This is the world where Turandot must be placed. It makes sense that Turandot is a woman who is traumatised by the abuse and mistreatment her ancestress suffered at the hands of men. She is a woman that spent years brooding hate towards men, and this furious hate pervades the politics of the kingdom that she must rule one day alongside the consort that she seems to be looking for, but actually refuses to find.
It is a dungeon-kingdom, a bunker-kingdom, where the hierarchy of power almost acts like a tombstone. That is Turandot’s fragility. A woman who, before the people, appears to be clad in robes made of gold. But when she removes her armour and faces herself, she is a woman of monastic austerity. A weak, unprotected woman. What is surprising is why she is unable to accept the rules to her own game. Why does she not agree to get married as arranged? Why does her frustration and hate triumph until she kills the slave girl Liù?
Compared to Turandot, Calaf is nothing but a beggar, a nobleman dispossessed of his riches because his father, the former King of the Tartars, was dethroned. Like Turandot, Calaf also seems to be blinded by his own trauma. In this case, Calaf’s trauma prevents him from noticing Liù’s love, the hopeless love of a slave, who, given her love for Calaf, is capable of renouncing her own happiness to accompany and protect his father and is even capable of giving up her own life for her love for Calaf. Turandot’s magnificent appearance in the magnificent staging of her power blinds him. He acts as if he were blinded by power at all times. Both Turandot and Calaf are slaves to their pasts.
In this symbolic universe, Liù acts as a counterpoint to Turandot and Calaf. She is a slave; she is nothing. Her life has no worth. Not for Turandot, who, through torture pushes her to suicide, nor for Calaf, who does not waste a single moment in considering her love. The distance between Liù, on one hand, and Turandot and Calaf, on the other, is the maximum distance between top and bottom.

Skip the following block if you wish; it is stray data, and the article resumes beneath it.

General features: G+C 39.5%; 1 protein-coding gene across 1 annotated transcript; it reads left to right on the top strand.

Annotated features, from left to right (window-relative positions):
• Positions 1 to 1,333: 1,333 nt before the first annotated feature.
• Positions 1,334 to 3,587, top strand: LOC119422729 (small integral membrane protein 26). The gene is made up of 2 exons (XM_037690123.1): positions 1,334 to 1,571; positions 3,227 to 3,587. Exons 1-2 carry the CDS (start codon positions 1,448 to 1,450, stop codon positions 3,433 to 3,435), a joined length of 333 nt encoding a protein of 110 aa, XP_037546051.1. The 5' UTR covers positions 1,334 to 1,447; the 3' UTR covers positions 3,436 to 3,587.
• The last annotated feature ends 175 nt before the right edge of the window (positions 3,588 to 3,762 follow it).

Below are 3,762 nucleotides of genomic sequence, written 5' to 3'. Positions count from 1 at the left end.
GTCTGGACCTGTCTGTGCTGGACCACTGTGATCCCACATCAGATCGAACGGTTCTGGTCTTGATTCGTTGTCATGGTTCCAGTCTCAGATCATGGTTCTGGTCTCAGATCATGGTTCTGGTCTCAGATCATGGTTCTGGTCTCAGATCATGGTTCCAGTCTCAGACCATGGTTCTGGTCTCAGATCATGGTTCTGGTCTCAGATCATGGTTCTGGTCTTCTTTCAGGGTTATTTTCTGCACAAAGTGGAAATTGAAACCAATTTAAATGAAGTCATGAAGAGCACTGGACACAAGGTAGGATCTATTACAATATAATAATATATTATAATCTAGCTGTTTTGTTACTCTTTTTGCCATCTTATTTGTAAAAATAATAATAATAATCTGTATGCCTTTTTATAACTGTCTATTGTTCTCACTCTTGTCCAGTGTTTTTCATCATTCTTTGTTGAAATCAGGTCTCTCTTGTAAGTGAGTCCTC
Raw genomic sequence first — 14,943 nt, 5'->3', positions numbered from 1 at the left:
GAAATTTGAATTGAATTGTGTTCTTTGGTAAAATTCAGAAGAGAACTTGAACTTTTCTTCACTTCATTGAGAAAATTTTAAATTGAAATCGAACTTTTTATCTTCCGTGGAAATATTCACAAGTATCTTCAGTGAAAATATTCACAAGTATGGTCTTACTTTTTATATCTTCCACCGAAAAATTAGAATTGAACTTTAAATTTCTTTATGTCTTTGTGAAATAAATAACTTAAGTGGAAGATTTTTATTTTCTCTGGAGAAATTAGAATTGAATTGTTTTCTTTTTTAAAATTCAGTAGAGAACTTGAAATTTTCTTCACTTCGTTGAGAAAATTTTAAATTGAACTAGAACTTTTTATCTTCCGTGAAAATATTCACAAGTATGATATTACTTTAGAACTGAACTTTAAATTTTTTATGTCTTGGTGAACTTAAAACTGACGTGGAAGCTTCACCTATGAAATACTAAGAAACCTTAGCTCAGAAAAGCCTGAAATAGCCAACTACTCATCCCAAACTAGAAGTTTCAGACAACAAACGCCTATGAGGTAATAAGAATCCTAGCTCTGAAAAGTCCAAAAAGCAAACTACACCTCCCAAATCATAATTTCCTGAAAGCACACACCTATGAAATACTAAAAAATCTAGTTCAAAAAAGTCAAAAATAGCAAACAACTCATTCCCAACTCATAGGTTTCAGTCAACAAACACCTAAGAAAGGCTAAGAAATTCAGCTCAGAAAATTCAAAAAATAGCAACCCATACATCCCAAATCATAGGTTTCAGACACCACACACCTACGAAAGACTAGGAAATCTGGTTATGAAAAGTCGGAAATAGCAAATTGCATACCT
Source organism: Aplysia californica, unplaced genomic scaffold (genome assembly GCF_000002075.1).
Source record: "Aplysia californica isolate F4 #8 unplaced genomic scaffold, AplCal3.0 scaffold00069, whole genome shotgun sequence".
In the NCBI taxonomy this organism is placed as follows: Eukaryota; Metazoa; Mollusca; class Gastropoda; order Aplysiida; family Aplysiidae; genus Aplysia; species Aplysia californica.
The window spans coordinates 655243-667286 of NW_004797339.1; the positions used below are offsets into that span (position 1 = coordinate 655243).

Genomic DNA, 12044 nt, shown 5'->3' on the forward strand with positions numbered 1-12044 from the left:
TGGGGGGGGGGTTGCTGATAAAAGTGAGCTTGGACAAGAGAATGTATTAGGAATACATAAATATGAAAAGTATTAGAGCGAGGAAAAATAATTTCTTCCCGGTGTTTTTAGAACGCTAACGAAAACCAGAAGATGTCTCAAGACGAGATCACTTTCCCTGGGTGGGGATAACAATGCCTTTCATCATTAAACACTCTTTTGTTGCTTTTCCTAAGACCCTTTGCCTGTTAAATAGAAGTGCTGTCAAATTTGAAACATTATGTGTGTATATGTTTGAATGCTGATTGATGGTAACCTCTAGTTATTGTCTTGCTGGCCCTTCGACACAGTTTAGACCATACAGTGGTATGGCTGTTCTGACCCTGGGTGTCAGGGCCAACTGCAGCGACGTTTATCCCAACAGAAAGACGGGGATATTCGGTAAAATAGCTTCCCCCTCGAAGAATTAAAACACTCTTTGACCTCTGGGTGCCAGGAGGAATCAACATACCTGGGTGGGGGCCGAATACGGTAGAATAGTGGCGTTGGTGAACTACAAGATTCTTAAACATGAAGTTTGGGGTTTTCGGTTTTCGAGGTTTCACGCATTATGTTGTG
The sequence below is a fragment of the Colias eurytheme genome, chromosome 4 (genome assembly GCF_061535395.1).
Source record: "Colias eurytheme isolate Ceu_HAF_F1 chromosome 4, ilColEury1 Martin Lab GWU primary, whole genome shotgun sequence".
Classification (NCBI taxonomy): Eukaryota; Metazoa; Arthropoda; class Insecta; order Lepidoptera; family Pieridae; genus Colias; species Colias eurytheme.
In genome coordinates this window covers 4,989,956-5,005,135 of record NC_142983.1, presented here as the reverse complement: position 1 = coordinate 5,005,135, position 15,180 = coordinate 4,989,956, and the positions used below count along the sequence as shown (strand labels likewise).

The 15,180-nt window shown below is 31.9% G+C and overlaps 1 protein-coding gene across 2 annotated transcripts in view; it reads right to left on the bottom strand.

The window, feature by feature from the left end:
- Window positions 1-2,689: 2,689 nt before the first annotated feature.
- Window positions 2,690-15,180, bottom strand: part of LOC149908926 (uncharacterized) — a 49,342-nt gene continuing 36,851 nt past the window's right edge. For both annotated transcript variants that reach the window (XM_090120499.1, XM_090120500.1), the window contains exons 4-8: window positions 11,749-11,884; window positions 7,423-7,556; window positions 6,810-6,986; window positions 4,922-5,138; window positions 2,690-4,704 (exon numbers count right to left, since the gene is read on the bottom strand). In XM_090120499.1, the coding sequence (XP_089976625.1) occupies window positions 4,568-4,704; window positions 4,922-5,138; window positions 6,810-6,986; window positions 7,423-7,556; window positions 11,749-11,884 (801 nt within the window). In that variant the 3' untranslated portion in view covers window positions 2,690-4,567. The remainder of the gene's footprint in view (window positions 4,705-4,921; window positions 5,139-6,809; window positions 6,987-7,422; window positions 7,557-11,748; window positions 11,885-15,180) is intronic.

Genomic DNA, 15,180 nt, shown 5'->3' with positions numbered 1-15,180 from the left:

In the strange ending of Puccini’s unfinished work, Liù’s death does not even tarnish the triumphal path of love that ultimately unites Turandot and Calaf. But it is evident that we must stop and consider the quality of this love, because it is not a love that could be described as humane. What Turandot and Calaf find in their union is pure glorification of power, in all of its merciless cruelty, in all of its contempt for the weak and all the splendour of its symbolism. There is no happy ending, but the feigned exaltation of power hidden behind the cynical appearance of the discovery of love.
Could it be that the triumph of cruelty is not really how this opera should end and a new ending needs to be written? This is where, following the thread of Turandot’s trauma, we discovered an alternative ending for this story, which would probably have appealed to Puccini. From the outset, our objective has been to recover the coherence with which Puccini constructed the plots of his operas, and above all, his great tragic heroines.
Compositor: Giacomo Puccini
Libreto: Adami, Simoni, Alfano
Stage Director: Àlex Ollé (La Fura dels Baus)
With the collaboration of: Susana Gomez
Set Designer: Alfons Flores
Costume Designer: Lluc Castells
Lighting Director: Urs Schoenebaum
Turandot’s world is symbolic; it is a closed space that is impossible to escape.